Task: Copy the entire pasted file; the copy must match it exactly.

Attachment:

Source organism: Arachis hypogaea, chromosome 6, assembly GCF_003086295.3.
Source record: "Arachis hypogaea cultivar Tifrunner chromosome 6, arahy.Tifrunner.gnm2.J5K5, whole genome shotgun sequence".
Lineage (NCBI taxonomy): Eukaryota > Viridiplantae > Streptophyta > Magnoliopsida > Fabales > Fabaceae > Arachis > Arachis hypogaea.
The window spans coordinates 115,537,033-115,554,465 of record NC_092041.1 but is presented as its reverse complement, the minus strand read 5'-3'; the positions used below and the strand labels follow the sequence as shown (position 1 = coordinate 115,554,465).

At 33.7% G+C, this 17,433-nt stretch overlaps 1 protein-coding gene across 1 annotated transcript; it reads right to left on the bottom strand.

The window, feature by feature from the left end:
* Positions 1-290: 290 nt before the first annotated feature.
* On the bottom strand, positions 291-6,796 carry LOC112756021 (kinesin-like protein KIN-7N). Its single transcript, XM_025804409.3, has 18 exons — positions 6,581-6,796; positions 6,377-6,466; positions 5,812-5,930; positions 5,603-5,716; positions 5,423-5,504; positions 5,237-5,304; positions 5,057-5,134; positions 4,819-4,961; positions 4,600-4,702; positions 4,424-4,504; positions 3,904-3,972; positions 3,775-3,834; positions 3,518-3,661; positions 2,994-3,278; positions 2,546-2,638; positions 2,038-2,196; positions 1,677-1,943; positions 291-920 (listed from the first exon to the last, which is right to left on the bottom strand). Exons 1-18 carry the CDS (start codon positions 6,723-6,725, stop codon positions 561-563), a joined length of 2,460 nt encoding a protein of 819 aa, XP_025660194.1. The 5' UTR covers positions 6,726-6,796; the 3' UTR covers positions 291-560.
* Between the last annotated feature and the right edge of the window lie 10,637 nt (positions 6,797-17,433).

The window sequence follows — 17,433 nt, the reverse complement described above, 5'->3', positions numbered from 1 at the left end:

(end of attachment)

Source organism: Arachis hypogaea, chromosome 6, assembly GCF_003086295.3.
Source record: "Arachis hypogaea cultivar Tifrunner chromosome 6, arahy.Tifrunner.gnm2.J5K5, whole genome shotgun sequence".
Lineage (NCBI taxonomy): Eukaryota > Viridiplantae > Streptophyta > Magnoliopsida > Fabales > Fabaceae > Arachis > Arachis hypogaea.
The window spans coordinates 115,537,033-115,554,465 of record NC_092041.1 but is presented as its reverse complement, the minus strand read 5'-3'; the positions used below and the strand labels follow the sequence as shown (position 1 = coordinate 115,554,465).

At 33.7% G+C, this 17,433-nt stretch overlaps 1 protein-coding gene across 1 annotated transcript; it reads right to left on the bottom strand.

The window, feature by feature from the left end:
* Positions 1-290: 290 nt before the first annotated feature.
* On the bottom strand, positions 291-6,796 carry LOC112756021 (kinesin-like protein KIN-7N). Its single transcript, XM_025804409.3, has 18 exons — positions 6,581-6,796; positions 6,377-6,466; positions 5,812-5,930; positions 5,603-5,716; positions 5,423-5,504; positions 5,237-5,304; positions 5,057-5,134; positions 4,819-4,961; positions 4,600-4,702; positions 4,424-4,504; positions 3,904-3,972; positions 3,775-3,834; positions 3,518-3,661; positions 2,994-3,278; positions 2,546-2,638; positions 2,038-2,196; positions 1,677-1,943; positions 291-920 (listed from the first exon to the last, which is right to left on the bottom strand). Exons 1-18 carry the CDS (start codon positions 6,723-6,725, stop codon positions 561-563), a joined length of 2,460 nt encoding a protein of 819 aa, XP_025660194.1. The 5' UTR covers positions 6,726-6,796; the 3' UTR covers positions 291-560.
* Between the last annotated feature and the right edge of the window lie 10,637 nt (positions 6,797-17,433).

The window sequence follows — 17,433 nt, the reverse complement described above, 5'->3', positions numbered from 1 at the left end: